- By Peter FeaverPeter D. Feaver is a professor of political science and public policy and Bass Fellow at Duke University, and director of the Triangle Institute for Security Studies and the Duke Program in American Grand Strategy. He is coeditor of Shadow Government.
Some recent pieces (especially some by Elliott Abrams) reinforce an important point: The harsh reality of events in the Middle East have all decisively proven that the assumptions that underpinned President Obama’s Middle East policy initiatives were wrong. I have great sympathy for the administration as it tries to respond to events that are swirling out of control in the region. The foreign policy team seems to be quite uncertain how to proceed and with good reason: our ability to predict what will happen is probably even less than our ability to shape what will happen.
However, when the administration is finally able to catch its breath, it would be well-served to do a strategic inventory. The results will be tough to swallow, especially for a team that has made so much political hay out of mocking what they considered to be faulty assumptions embraced by their predecessors. But an honest accounting will show that the last two years have rather dramatically rebutted the four core premises of Obama’s approach to the region:
- The key to any progress anywhere was near-term progress on Israel-Palestine.
- Near-term progress on Israel-Palestine was possible because the chief impediment was Israeli intransigence which was itself due to a failure of the Bush Administration to lean on Israel.
- Since Obama was willing to administer much tougher love to Israel and since Israel’s concerns could be shown to be exaggerated, the Israeli "impediment" could be quickly lifted and progress quickly achieved.
- Bush’s preoccupation with democracy was naïve and thoroughly discredited by Iraq and so nothing was likely to happen on that front in the region, perhaps for a generation but for sure until Obama had made progress on the Israel-Palestine issue.
All four assumptions may have been sincerely held but they were wrong. Because the policy was based on these faulty assumptions, two years were lost. Along the way, President Obama’s extraordinary soft-power assets were ineffectively deployed, once-in-a-generation opportunities like the Iranian elections were squandered, and now we are where we are in Egypt.
Faulty assumptions lead to flawed strategies (cf. Bush administration assumptions about the resilience of the Iraqi state post-Saddam and the strategic plan for Phase IV in Iraq). The mark of a good strategist includes a healthy skepticism about one’s own assumptions but even more an ability to admit error and revise accordingly. How well the Obama team handles this latter task will go a long way to determining the success of its Middle East policies in the next two years.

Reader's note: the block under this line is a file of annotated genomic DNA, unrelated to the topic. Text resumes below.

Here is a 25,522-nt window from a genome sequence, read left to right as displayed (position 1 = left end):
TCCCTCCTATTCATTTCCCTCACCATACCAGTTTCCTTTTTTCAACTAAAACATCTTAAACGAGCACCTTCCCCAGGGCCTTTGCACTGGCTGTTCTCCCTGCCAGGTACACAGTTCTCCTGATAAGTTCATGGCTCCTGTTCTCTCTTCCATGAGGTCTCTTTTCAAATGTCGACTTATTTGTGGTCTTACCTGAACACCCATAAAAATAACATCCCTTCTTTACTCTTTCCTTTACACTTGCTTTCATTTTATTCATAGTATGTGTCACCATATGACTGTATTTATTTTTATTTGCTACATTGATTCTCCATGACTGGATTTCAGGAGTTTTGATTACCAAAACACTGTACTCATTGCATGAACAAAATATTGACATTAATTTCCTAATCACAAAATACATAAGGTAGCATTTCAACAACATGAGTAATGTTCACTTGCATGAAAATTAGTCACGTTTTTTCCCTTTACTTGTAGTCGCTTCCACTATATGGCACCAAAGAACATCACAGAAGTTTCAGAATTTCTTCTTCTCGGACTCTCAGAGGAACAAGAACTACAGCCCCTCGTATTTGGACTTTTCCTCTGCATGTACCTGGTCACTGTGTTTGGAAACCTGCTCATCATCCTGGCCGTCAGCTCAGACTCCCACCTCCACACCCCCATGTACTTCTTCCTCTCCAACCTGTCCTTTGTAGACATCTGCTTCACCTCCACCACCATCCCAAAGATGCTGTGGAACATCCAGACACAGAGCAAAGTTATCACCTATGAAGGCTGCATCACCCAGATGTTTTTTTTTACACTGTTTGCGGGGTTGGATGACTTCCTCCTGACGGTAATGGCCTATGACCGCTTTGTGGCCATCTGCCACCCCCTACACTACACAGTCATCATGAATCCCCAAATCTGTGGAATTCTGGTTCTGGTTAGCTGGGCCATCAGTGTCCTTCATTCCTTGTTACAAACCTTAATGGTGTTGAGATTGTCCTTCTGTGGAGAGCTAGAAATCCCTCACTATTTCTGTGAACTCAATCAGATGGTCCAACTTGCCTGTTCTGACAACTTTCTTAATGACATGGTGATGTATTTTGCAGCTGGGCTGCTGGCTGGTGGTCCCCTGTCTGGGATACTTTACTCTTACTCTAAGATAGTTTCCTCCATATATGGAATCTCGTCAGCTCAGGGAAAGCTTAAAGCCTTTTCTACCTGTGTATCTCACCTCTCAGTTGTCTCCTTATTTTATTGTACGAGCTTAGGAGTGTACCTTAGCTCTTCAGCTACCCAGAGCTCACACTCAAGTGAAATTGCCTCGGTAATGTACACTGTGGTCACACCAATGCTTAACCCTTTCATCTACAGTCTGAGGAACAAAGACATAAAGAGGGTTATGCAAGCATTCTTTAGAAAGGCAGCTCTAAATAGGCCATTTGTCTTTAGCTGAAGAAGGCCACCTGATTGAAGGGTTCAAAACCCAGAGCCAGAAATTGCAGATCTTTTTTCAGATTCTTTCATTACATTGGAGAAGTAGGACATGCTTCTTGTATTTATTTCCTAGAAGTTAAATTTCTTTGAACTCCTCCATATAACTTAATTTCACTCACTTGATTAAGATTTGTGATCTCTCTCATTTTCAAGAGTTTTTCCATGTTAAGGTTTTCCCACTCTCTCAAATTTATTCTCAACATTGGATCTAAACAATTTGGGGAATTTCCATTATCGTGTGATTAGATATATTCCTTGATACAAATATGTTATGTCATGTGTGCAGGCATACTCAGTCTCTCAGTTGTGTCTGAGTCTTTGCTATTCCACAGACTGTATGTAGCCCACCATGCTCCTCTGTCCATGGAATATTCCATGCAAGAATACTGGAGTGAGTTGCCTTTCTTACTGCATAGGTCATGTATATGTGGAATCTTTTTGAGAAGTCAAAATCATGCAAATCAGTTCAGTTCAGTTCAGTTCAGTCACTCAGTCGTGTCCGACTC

Update: A knowledgeable observer raised a worthy response to my post, saying "… you need to address the fact that new govts in Egypt, Jordan, Syria (maybe not Iran) would likely be both anti-Israel and anti-U.S.? I imagine the Obama Admin felt that working on the peace process would ameliorate both and make democratic transitions more favorable to U.S. interests in the short term. To be fair, I think you need to engage this argument."
He makes a fair point and I hope my original post did not imply that one would have had to be a knave or a fool to make the assumptions the Obama team made in late 2008. After all, the belief that an Israel-Palestine deal was within reach is so tantalizing it captured even the battle-hardened teams of Bush-Rice in late 2007 and Clinton-Albright in 2000. And as my friendly critic points out, it is reasonable to believe that finding a lasting peace between Israel and Palestine would knock out one of (though not all of) the pillars of anti-Israeli and anti-American sentiment in the region, thus helping on the margins other goals like democratic reform.
However, my response would be that the alternative to the Obama approach need not be ignoring Palestinian corncerns or embracing unlimited Israeli settlement expansion, let alone abandoning the goal of the two-state solution. Rather, the alternative would have been intensifying work on what was working — namely building up the governing capacity (especially the internal security capacity) of the Palestinian Authority on the West Bank — and accepting gradualism in the areas that were not working – namely big bang diplomatic summitry. We would be in no worse-off position today. I doubt that President Obama earned much good will in the region of the "well, at least he tried to bully the Israelis into making concessions even if it did not work out" variety. Even Obama insiders have long admitted privately that they mishandled the tactics of the 2009 confrontation with Israel over settlements and, I suspect, many would now agree in hindsight that the president’s political capital and soft power assets could have been better deployed to prepare them for the current crises in the region.